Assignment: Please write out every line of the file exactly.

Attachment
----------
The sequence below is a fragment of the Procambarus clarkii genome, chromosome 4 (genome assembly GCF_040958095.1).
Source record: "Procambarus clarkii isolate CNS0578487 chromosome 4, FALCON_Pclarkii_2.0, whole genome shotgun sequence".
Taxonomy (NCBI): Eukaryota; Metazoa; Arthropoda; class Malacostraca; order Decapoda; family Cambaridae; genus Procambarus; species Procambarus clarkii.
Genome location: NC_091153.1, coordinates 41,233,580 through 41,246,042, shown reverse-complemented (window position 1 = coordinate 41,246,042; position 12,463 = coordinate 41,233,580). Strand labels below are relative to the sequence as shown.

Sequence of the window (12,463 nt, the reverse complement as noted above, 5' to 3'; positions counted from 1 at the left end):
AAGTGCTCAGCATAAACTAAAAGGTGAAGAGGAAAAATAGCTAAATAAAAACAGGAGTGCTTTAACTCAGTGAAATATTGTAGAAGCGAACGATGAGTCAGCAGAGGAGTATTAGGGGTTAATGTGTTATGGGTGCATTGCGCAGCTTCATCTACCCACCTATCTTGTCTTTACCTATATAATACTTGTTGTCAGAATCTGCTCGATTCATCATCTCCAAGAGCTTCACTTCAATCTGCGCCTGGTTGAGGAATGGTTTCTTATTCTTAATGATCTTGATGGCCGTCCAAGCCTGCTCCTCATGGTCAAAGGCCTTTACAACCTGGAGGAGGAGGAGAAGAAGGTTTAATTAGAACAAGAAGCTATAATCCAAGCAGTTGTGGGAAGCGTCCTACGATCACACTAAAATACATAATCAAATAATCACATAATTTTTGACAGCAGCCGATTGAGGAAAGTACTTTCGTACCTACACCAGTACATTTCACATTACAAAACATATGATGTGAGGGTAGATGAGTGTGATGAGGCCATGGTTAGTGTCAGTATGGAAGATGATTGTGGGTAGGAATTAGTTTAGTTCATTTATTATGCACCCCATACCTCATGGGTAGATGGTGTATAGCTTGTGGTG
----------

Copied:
The sequence below is a fragment of the Procambarus clarkii genome, chromosome 4 (genome assembly GCF_040958095.1).
Source record: "Procambarus clarkii isolate CNS0578487 chromosome 4, FALCON_Pclarkii_2.0, whole genome shotgun sequence".
Taxonomy (NCBI): Eukaryota; Metazoa; Arthropoda; class Malacostraca; order Decapoda; family Cambaridae; genus Procambarus; species Procambarus clarkii.
Genome location: NC_091153.1, coordinates 41,233,580 through 41,246,042, shown reverse-complemented (window position 1 = coordinate 41,246,042; position 12,463 = coordinate 41,233,580). Strand labels below are relative to the sequence as shown.

Sequence of the window (12,463 nt, the reverse complement as noted above, 5' to 3'; positions counted from 1 at the left end):
AAGTGCTCAGCATAAACTAAAAGGTGAAGAGGAAAAATAGCTAAATAAAAACAGGAGTGCTTTAACTCAGTGAAATATTGTAGAAGCGAACGATGAGTCAGCAGAGGAGTATTAGGGGTTAATGTGTTATGGGTGCATTGCGCAGCTTCATCTACCCACCTATCTTGTCTTTACCTATATAATACTTGTTGTCAGAATCTGCTCGATTCATCATCTCCAAGAGCTTCACTTCAATCTGCGCCTGGTTGAGGAATGGTTTCTTATTCTTAATGATCTTGATGGCCGTCCAAGCCTGCTCCTCATGGTCAAAGGCCTTTACAACCTGGAGGAGGAGGAGAAGAAGGTTTAATTAGAACAAGAAGCTATAATCCAAGCAGTTGTGGGAAGCGTCCTACGATCACACTAAAATACATAATCAAATAATCACATAATTTTTGACAGCAGCCGATTGAGGAAAGTACTTTCGTACCTACACCAGTACATTTCACATTACAAAACATATGATGTGAGGGTAGATGAGTGTGATGAGGCCATGGTTAGTGTCAGTATGGAAGATGATTGTGGGTAGGAATTAGTTTAGTTCATTTATTATGCACCCCATACCTCATGGGTAGATGGTGTATAGCTTGTGGTG